This volume contains those research papers presented at the Second International Conference on Tests and Proofs (TAP 2008) that were not included in the main conference proceedings. TAP was the second conference devoted to the convergence of proofs and tests. It combines ideas from both areas for the advancement of software quality. To prove the correctness of a program is to demonstrate, through impeccable mathematical techniques, that it has no bugs; to test a program is to run it with the expectation of discovering bugs. On the surface, the two techniques seem contradictory: if you have proved your program, it is fruitless to comb it for bugs; and if you are testing it, that is surely a sign that you have given up on any hope of proving its correctness. Accordingly, proofs and tests have, since the onset of software engineering research, been pursued by distinct communities using rather different techniques and tools. And yet the development of both approaches leads to the discovery of common issues and to the realization that each may need the other. The emergence of model checking has been one of the first signs that contradiction may yield to complementarity, but in the past few years an increasing number of research efforts have encountered the need for combining proofs and tests, dropping earlier dogmatic views of their incompatibility and taking instead the best of what each of these software engineering domains has to offer. The first TAP conference (held at ETH Zurich in February 2007) was an attempt to provide a forum for the cross-fertilization of ideas and approaches from the testing and proving communities. For the 2008 edition we found the Monash University Prato Centre near Florence to be an ideal place providing a stimulating environment. We wish to sincerely thank all the authors who submitted their work for consideration. And we would like to thank the Program Committee members as well as additional referees for their great effort and professional work in the review and selection process. Their names are listed on the following pages. In addition to the contributed papers, the program included three excellent keynote talks. We are grateful to Michael Hennell (LDRA Ltd., Cheshire, UK), Orna Kupferman (Hebrew University, Israel), and Elaine Weyuker (AT&T Labs Inc., USA) for accepting the invitation to address the conference. Two very interesting tutorials were part of TAP 2008: "Parameterized Unit Testing with Pex" (J. de Halleux, N. Tillmann) and "Integrating Verification and Testing of Object-Oriented Software" (C. Engel, C. Gladisch, V. Klebanov, and P. Rümmer). We would like to express our thanks to the tutorial presenters for their contribution. It was a team effort that made the conference so successful. We are grateful to the Conference Chair and the Steering Committee members for their support. And we particularly thank Christoph Gladisch, Beate Körner, and Philipp Rümmer for their hard work and help in making the conference a success. In addition, we gratefully acknowledge the generous support of Microsoft Research Redmond, who financed an invited speaker.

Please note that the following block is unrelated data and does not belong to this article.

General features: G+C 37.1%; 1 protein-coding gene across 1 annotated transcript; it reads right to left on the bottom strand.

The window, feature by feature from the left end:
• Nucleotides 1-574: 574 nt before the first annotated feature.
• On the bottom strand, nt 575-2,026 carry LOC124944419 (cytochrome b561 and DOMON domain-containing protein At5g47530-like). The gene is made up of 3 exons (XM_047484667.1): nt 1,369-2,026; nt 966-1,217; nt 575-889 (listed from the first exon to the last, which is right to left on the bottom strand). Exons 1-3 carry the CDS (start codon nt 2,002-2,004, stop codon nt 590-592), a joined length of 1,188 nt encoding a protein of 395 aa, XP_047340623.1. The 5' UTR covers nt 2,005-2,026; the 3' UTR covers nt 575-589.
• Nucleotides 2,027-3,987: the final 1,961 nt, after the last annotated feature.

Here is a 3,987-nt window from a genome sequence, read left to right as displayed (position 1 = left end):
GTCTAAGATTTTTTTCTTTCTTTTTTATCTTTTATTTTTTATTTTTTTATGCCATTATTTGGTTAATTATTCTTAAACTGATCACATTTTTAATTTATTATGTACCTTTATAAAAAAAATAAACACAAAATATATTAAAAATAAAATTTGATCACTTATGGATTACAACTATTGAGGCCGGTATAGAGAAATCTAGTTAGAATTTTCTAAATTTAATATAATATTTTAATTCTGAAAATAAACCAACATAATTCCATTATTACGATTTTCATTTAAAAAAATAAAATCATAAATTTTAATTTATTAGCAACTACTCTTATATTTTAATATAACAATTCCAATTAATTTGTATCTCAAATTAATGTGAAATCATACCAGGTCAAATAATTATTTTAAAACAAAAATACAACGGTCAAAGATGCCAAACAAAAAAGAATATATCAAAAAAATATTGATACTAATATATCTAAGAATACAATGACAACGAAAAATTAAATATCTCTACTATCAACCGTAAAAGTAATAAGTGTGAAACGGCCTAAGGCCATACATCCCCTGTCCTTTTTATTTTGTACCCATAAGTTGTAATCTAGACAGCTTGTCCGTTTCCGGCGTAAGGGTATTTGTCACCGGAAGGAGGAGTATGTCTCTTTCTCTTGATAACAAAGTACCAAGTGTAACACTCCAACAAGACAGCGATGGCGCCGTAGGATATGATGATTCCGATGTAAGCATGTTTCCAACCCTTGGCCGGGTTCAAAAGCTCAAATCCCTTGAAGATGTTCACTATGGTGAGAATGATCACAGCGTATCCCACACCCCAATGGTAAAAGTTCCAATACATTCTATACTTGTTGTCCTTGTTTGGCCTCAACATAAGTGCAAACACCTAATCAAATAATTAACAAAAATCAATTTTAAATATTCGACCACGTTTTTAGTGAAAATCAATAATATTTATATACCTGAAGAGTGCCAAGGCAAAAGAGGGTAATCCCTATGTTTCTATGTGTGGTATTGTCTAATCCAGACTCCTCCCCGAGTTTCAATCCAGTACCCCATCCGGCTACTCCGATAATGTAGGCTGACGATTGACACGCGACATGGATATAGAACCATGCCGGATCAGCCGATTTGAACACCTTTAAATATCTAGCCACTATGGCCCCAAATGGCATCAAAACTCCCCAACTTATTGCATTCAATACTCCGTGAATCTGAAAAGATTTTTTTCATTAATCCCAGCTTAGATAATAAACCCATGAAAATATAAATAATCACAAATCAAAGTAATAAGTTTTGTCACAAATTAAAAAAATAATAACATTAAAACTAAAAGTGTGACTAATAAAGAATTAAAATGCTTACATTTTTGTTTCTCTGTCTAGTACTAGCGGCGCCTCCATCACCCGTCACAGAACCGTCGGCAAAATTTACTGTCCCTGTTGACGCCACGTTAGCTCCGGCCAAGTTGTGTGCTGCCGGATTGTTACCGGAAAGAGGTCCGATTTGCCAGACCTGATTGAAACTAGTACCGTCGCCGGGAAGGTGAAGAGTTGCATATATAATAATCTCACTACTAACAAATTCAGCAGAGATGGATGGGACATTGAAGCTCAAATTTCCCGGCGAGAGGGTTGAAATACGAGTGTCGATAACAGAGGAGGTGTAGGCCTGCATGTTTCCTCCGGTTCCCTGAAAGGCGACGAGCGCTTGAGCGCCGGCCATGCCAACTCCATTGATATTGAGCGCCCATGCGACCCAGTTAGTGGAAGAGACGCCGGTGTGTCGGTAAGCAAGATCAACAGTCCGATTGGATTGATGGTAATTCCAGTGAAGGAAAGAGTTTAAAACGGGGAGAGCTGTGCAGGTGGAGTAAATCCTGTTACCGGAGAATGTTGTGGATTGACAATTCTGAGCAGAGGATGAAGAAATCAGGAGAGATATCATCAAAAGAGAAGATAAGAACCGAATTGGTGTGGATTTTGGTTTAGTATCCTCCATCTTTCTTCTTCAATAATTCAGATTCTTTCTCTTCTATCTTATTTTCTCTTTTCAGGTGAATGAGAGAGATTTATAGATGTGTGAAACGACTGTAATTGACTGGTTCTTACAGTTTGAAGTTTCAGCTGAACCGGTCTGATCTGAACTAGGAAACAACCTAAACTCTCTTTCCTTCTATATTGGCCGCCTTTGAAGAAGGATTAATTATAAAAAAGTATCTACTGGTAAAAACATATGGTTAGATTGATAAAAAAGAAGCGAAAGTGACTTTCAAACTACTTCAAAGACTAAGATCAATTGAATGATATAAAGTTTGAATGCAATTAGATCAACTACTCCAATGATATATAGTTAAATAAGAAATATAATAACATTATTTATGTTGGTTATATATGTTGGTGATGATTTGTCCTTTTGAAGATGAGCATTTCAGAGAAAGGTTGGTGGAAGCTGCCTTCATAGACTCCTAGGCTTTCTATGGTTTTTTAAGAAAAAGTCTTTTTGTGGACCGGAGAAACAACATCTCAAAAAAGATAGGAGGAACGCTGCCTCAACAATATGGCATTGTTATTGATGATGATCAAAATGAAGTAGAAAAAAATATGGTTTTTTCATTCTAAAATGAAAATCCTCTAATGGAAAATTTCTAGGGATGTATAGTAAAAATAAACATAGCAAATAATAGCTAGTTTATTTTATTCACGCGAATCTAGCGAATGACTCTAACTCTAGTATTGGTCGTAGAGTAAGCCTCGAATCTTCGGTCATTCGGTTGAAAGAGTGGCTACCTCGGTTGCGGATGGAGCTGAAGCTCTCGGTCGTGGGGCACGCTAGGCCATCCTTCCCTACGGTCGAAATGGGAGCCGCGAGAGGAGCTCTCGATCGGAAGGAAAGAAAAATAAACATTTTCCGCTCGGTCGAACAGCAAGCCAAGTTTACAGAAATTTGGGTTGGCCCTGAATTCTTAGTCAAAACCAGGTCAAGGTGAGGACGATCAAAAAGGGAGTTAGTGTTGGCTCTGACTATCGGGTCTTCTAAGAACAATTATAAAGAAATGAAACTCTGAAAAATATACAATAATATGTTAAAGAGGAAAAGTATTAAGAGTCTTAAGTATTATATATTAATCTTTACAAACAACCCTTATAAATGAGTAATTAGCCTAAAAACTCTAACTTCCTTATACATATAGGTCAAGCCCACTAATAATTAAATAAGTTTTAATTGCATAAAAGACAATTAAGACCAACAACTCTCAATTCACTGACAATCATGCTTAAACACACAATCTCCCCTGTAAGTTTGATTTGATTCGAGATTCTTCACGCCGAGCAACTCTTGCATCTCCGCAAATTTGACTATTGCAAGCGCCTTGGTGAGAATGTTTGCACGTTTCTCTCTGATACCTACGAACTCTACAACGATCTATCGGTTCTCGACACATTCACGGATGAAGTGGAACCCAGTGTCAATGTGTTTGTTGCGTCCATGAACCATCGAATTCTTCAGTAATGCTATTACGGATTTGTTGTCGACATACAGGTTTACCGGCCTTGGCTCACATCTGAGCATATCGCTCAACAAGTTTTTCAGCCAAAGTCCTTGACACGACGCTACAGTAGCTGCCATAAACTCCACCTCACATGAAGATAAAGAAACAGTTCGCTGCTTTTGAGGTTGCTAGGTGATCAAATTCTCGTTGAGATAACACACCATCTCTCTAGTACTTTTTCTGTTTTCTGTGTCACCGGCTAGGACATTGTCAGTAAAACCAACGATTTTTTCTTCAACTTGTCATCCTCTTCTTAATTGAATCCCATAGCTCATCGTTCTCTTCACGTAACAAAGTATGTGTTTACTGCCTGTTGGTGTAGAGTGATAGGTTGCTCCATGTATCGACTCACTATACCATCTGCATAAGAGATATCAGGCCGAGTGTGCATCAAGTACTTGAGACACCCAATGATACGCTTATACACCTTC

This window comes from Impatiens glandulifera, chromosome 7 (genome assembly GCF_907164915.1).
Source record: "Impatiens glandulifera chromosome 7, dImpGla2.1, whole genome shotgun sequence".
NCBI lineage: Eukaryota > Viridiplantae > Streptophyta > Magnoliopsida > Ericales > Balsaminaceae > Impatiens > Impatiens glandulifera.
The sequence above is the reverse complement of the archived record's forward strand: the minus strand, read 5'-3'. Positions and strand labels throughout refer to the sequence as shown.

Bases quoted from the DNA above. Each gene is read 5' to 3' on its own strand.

The University of Koblenz-Landau would like to apply for participation in the RoboCup Mixed Reality League in Suzhou, China 2008. Our team is composed of ten team members and two supervisors. All members are graduate students of Computational Visualistics. Our supervisors are Ph.D. candidates currently researching in the working groups of artificial intelligence and computer graphics.